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The spectrum of renal thrombotic microangiopathy in lupus nephritis.

Song D, Wu LH, Wang FM, Yang XW, Zhu D, Chen M, Yu F, Liu G, Zhao MH - Arthritis Res. Ther. (2013)

Bottom Line: Compared with the non-renal TMA group, patients with renal TMA had significantly higher urine protein (7.09±4.64 vs. 4.75±3.13 g/24h, P=0.007) and serum creatinine (159, 86 to 215 vs. 81, 68 to 112 μmol/l, P<0.001), higher scores of total activity indices (AI) (P<0.001), endocapillary hypercellularity (P<0.001), subendothelial hyaline deposits (P=0.003), interstitial inflammation (P=0.005), glomerular leukocyte infiltration (P=0.006), total chronicity indices (CI) (P=0.033), tubular atrophy (P=0.004) and interstitial fibrosis (P=0.018).Patients with renal TMA presented with poorer renal outcome (P=0.005) compared with the non-TMA group.The renal outcome was poorer for those with both C4d deposition and decreased serum complement factor H in the TMA group (P=0.007).

View Article: PubMed Central - HTML - PubMed

ABSTRACT

Introduction: Among various lupus renal vascular changes, thrombotic microangiopathy (TMA) presented with the most severe clinical manifestations and high mortality. The pathogenesis of TMA in systemic lupus erythematosus (SLE) was complicated. The aim of this study was to assess clinical manifestations, laboratory characteristics, pathological features and risk factors for clinical outcomes of lupus nephritis patients co-existing with renal TMA in a large cohort in China.

Methods: Clinical and renal histopathological data of 148 patients with biopsy-proven lupus nephritis were retrospectively analyzed. Serum complement factor H, A Disintegrin and Metalloprotease with Thrombospondin type I repeats 13 (ADAMTS-13) activity, antiphospholipid antibodies and C4d deposition on renal vessels were further detected and analyzed.

Results: In the 148 patients with lupus nephritis, 36 patients were diagnosed as co-existing with renal TMA based on pathological diagnosis. Among the 36 TMA patients, their clinical diagnoses of renal TMA were as followings: 2 patients combining with thrombotic thrombocytopenic purpura-hemolytic uremic syndrome, 2 patients combining with anti-phospholipid syndrome, 2 patients with malignant hypertension, 1 patient with scleroderma and the other 29 patients presenting with isolated renal TMA. Compared with the non-renal TMA group, patients with renal TMA had significantly higher urine protein (7.09±4.64 vs. 4.75±3.13 g/24h, P=0.007) and serum creatinine (159, 86 to 215 vs. 81, 68 to 112 μmol/l, P<0.001), higher scores of total activity indices (AI) (P<0.001), endocapillary hypercellularity (P<0.001), subendothelial hyaline deposits (P=0.003), interstitial inflammation (P=0.005), glomerular leukocyte infiltration (P=0.006), total chronicity indices (CI) (P=0.033), tubular atrophy (P=0.004) and interstitial fibrosis (P=0.018). Patients with renal TMA presented with poorer renal outcome (P=0.005) compared with the non-TMA group. Renal TMA (hazard ratio (HR): 2.772, 95% confidence interval: 1.009 to 7.617, P=0.048) was an independent risk factor for renal outcome in patients with lupus nephritis. The renal outcome was poorer for those with both C4d deposition and decreased serum complement factor H in the TMA group (P=0.007).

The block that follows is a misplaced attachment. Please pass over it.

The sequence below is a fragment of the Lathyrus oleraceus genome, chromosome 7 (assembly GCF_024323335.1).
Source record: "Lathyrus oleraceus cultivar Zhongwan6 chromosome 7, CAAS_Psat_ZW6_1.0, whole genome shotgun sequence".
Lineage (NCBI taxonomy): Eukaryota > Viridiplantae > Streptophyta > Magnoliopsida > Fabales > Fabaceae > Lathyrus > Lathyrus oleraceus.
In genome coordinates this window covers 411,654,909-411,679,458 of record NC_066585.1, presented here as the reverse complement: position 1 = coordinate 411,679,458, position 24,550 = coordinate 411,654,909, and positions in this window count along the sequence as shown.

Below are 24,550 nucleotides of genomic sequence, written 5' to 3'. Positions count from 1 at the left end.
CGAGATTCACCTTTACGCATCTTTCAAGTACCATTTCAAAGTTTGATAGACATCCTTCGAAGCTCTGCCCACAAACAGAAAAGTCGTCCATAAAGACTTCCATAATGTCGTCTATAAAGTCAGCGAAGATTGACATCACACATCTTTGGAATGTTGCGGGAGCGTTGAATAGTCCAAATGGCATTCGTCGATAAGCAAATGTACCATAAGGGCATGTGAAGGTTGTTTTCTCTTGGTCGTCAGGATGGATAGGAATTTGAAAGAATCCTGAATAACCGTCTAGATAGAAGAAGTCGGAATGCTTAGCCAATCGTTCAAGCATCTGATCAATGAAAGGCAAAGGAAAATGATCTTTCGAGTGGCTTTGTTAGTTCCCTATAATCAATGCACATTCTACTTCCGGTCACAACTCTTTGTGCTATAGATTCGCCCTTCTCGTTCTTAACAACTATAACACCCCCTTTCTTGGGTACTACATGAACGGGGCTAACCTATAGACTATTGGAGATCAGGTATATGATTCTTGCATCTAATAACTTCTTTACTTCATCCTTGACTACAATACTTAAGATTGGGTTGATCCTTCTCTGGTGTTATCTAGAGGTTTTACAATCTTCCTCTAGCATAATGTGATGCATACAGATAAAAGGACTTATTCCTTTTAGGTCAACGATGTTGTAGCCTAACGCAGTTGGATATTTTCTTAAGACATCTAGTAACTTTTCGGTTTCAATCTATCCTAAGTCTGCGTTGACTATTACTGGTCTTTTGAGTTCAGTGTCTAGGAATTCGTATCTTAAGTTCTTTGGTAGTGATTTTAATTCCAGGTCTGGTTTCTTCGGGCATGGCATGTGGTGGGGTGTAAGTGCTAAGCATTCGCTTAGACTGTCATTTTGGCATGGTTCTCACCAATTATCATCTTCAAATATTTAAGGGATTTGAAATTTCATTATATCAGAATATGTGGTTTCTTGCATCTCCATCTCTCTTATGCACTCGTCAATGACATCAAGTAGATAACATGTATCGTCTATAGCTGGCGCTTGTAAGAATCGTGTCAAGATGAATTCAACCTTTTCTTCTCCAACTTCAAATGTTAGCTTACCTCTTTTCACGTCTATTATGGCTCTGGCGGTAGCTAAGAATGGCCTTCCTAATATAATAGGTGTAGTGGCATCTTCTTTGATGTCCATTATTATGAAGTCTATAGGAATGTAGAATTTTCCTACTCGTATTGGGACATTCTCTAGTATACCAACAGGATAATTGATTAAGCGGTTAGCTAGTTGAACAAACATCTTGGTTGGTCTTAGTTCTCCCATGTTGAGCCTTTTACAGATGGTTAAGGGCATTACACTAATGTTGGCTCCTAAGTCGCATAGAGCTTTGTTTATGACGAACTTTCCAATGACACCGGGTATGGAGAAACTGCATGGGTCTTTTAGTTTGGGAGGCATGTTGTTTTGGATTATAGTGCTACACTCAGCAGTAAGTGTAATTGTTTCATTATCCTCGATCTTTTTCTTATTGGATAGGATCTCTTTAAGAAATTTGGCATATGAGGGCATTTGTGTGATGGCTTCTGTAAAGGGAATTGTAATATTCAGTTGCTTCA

Conclusions: There were various causes of renal TMA in lupus nephritis. Complement over-activation via both classical and alternative pathways might play an important role in the pathogenesis of renal TMA in lupus nephritis.

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Comparison of renal outcomes between subgroups of patients with renal TMA.
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Figure 2: Comparison of renal outcomes between subgroups of patients with renal TMA.

Mentions: Using the log-rank test for univariate survival analysis of renal prognosis in all the patients with lupus nephritis, we found that renal TMA was a risk factor for renal outcome in lupus nephritis (P = 0.009). Other univariate risk factors included sex (male, P = 0.01), serum creatinine value (P <0.001), proteinuria (P = 0.032), total activity indices score (P = 0.001) and total chronicity indices score (P <0.001) (Details in Table 6). Multivariate analysis revealed that renal TMA (HR: 2.772, 95% confidence interval: 1.009 to 7.617, P = 0.048) and serum creatinine value (HR: 1.003, 95% confidence interval: 1.002 to 1.005, P <0.001) were independent prognostic factors for renal survival (Additional file 3, Table S1). With further analysis, we found that the patients with both C4d deposition and decreased serum factor H (Group 1) presented with higher pathological AI scores (13.44 ± 3.78 vs. 9.89 ± 3.95, P = 0.024) and poorer renal outcome (P = 0.007, Figure 2) compared with those without the combination in the TMA group (Group 2).